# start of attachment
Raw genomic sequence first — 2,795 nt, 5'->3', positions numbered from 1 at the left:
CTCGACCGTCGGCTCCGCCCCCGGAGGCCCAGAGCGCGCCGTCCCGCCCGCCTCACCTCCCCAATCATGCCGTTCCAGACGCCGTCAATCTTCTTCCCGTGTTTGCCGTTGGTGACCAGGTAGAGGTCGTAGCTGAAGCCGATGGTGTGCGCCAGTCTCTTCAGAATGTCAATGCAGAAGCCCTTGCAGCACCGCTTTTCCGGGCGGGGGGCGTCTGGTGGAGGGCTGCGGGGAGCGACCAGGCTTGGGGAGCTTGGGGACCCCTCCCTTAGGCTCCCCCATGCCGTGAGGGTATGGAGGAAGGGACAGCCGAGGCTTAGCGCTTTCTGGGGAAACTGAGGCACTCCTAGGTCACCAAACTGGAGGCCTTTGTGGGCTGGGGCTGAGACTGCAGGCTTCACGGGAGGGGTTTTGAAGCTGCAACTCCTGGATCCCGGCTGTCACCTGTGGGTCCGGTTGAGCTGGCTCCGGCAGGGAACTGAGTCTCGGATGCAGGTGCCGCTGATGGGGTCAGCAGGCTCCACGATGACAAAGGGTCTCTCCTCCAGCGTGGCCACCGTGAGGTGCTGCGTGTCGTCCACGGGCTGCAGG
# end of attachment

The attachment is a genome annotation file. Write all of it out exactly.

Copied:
Raw genomic sequence first — 2,795 nt, 5'->3', positions numbered from 1 at the left:
CTCGACCGTCGGCTCCGCCCCCGGAGGCCCAGAGCGCGCCGTCCCGCCCGCCTCACCTCCCCAATCATGCCGTTCCAGACGCCGTCAATCTTCTTCCCGTGTTTGCCGTTGGTGACCAGGTAGAGGTCGTAGCTGAAGCCGATGGTGTGCGCCAGTCTCTTCAGAATGTCAATGCAGAAGCCCTTGCAGCACCGCTTTTCCGGGCGGGGGGCGTCTGGTGGAGGGCTGCGGGGAGCGACCAGGCTTGGGGAGCTTGGGGACCCCTCCCTTAGGCTCCCCCATGCCGTGAGGGTATGGAGGAAGGGACAGCCGAGGCTTAGCGCTTTCTGGGGAAACTGAGGCACTCCTAGGTCACCAAACTGGAGGCCTTTGTGGGCTGGGGCTGAGACTGCAGGCTTCACGGGAGGGGTTTTGAAGCTGCAACTCCTGGATCCCGGCTGTCACCTGTGGGTCCGGTTGAGCTGGCTCCGGCAGGGAACTGAGTCTCGGATGCAGGTGCCGCTGATGGGGTCAGCAGGCTCCACGATGACAAAGGGTCTCTCCTCCAGCGTGGCCACCGTGAGGTGCTGCGTGTCGTCCACGGGCTGCAGG